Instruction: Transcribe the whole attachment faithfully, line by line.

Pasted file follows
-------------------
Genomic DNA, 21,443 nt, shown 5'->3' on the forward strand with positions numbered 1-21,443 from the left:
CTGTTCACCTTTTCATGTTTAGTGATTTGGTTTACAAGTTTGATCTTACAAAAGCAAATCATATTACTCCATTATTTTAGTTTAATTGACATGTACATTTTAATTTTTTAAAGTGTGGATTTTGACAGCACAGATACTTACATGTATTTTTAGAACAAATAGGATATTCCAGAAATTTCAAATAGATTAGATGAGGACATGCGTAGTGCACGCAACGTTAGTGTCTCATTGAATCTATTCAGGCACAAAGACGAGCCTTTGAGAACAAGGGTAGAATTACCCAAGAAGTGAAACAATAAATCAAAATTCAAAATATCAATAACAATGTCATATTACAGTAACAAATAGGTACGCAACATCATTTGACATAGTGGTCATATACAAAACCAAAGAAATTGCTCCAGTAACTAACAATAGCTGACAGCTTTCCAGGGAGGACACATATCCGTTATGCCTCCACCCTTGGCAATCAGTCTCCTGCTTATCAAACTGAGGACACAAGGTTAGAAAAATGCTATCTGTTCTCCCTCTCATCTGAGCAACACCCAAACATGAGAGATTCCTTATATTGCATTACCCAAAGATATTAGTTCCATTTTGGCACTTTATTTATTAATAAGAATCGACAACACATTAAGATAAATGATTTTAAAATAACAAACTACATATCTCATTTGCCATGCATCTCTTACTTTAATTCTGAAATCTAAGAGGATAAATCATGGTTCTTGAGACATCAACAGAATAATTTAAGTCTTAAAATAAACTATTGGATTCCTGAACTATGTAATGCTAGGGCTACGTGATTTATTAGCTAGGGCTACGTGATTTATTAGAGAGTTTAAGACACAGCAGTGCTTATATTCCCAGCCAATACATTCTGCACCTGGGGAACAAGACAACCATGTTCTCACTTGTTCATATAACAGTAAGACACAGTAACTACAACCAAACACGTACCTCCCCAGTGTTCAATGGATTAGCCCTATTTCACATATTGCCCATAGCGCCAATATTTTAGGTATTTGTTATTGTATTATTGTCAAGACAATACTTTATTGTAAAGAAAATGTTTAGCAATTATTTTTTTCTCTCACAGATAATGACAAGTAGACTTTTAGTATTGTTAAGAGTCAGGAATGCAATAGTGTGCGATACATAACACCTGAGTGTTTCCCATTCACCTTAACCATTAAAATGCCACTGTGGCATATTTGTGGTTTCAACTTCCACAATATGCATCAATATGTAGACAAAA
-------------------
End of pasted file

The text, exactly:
Genomic DNA, 21,443 nt, shown 5'->3' on the forward strand with positions numbered 1-21,443 from the left:
CTGTTCACCTTTTCATGTTTAGTGATTTGGTTTACAAGTTTGATCTTACAAAAGCAAATCATATTACTCCATTATTTTAGTTTAATTGACATGTACATTTTAATTTTTTAAAGTGTGGATTTTGACAGCACAGATACTTACATGTATTTTTAGAACAAATAGGATATTCCAGAAATTTCAAATAGATTAGATGAGGACATGCGTAGTGCACGCAACGTTAGTGTCTCATTGAATCTATTCAGGCACAAAGACGAGCCTTTGAGAACAAGGGTAGAATTACCCAAGAAGTGAAACAATAAATCAAAATTCAAAATATCAATAACAATGTCATATTACAGTAACAAATAGGTACGCAACATCATTTGACATAGTGGTCATATACAAAACCAAAGAAATTGCTCCAGTAACTAACAATAGCTGACAGCTTTCCAGGGAGGACACATATCCGTTATGCCTCCACCCTTGGCAATCAGTCTCCTGCTTATCAAACTGAGGACACAAGGTTAGAAAAATGCTATCTGTTCTCCCTCTCATCTGAGCAACACCCAAACATGAGAGATTCCTTATATTGCATTACCCAAAGATATTAGTTCCATTTTGGCACTTTATTTATTAATAAGAATCGACAACACATTAAGATAAATGATTTTAAAATAACAAACTACATATCTCATTTGCCATGCATCTCTTACTTTAATTCTGAAATCTAAGAGGATAAATCATGGTTCTTGAGACATCAACAGAATAATTTAAGTCTTAAAATAAACTATTGGATTCCTGAACTATGTAATGCTAGGGCTACGTGATTTATTAGCTAGGGCTACGTGATTTATTAGAGAGTTTAAGACACAGCAGTGCTTATATTCCCAGCCAATACATTCTGCACCTGGGGAACAAGACAACCATGTTCTCACTTGTTCATATAACAGTAAGACACAGTAACTACAACCAAACACGTACCTCCCCAGTGTTCAATGGATTAGCCCTATTTCACATATTGCCCATAGCGCCAATATTTTAGGTATTTGTTATTGTATTATTGTCAAGACAATACTTTATTGTAAAGAAAATGTTTAGCAATTATTTTTTTCTCTCACAGATAATGACAAGTAGACTTTTAGTATTGTTAAGAGTCAGGAATGCAATAGTGTGCGATACATAACACCTGAGTGTTTCCCATTCACCTTAACCATTAAAATGCCACTGTGGCATATTTGTGGTTTCAACTTCCACAATATGCATCAATATGTAGACAAAA